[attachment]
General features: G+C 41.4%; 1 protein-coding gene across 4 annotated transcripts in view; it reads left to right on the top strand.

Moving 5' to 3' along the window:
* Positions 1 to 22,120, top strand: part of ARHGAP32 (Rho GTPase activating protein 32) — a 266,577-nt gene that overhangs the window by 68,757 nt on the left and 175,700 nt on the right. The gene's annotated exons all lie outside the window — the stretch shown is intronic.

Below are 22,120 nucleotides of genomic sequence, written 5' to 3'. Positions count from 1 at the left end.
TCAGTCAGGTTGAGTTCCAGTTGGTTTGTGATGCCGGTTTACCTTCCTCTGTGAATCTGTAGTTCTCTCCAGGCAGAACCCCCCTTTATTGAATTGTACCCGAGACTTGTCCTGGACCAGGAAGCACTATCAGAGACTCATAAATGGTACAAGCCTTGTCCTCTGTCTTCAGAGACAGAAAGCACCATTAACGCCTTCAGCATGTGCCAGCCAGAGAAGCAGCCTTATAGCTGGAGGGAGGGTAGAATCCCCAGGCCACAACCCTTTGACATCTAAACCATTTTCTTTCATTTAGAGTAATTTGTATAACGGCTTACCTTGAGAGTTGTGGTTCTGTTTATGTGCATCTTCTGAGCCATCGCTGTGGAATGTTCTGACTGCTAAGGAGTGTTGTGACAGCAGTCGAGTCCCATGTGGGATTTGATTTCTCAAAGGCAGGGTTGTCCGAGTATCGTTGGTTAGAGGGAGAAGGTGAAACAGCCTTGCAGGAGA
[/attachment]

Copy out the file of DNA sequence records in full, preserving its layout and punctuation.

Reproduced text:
General features: G+C 41.4%; 1 protein-coding gene across 4 annotated transcripts in view; it reads left to right on the top strand.

Moving 5' to 3' along the window:
* Positions 1 to 22,120, top strand: part of ARHGAP32 (Rho GTPase activating protein 32) — a 266,577-nt gene that overhangs the window by 68,757 nt on the left and 175,700 nt on the right. The gene's annotated exons all lie outside the window — the stretch shown is intronic.

Below are 22,120 nucleotides of genomic sequence, written 5' to 3'. Positions count from 1 at the left end.
TCAGTCAGGTTGAGTTCCAGTTGGTTTGTGATGCCGGTTTACCTTCCTCTGTGAATCTGTAGTTCTCTCCAGGCAGAACCCCCCTTTATTGAATTGTACCCGAGACTTGTCCTGGACCAGGAAGCACTATCAGAGACTCATAAATGGTACAAGCCTTGTCCTCTGTCTTCAGAGACAGAAAGCACCATTAACGCCTTCAGCATGTGCCAGCCAGAGAAGCAGCCTTATAGCTGGAGGGAGGGTAGAATCCCCAGGCCACAACCCTTTGACATCTAAACCATTTTCTTTCATTTAGAGTAATTTGTATAACGGCTTACCTTGAGAGTTGTGGTTCTGTTTATGTGCATCTTCTGAGCCATCGCTGTGGAATGTTCTGACTGCTAAGGAGTGTTGTGACAGCAGTCGAGTCCCATGTGGGATTTGATTTCTCAAAGGCAGGGTTGTCCGAGTATCGTTGGTTAGAGGGAGAAGGTGAAACAGCCTTGCAGGAGA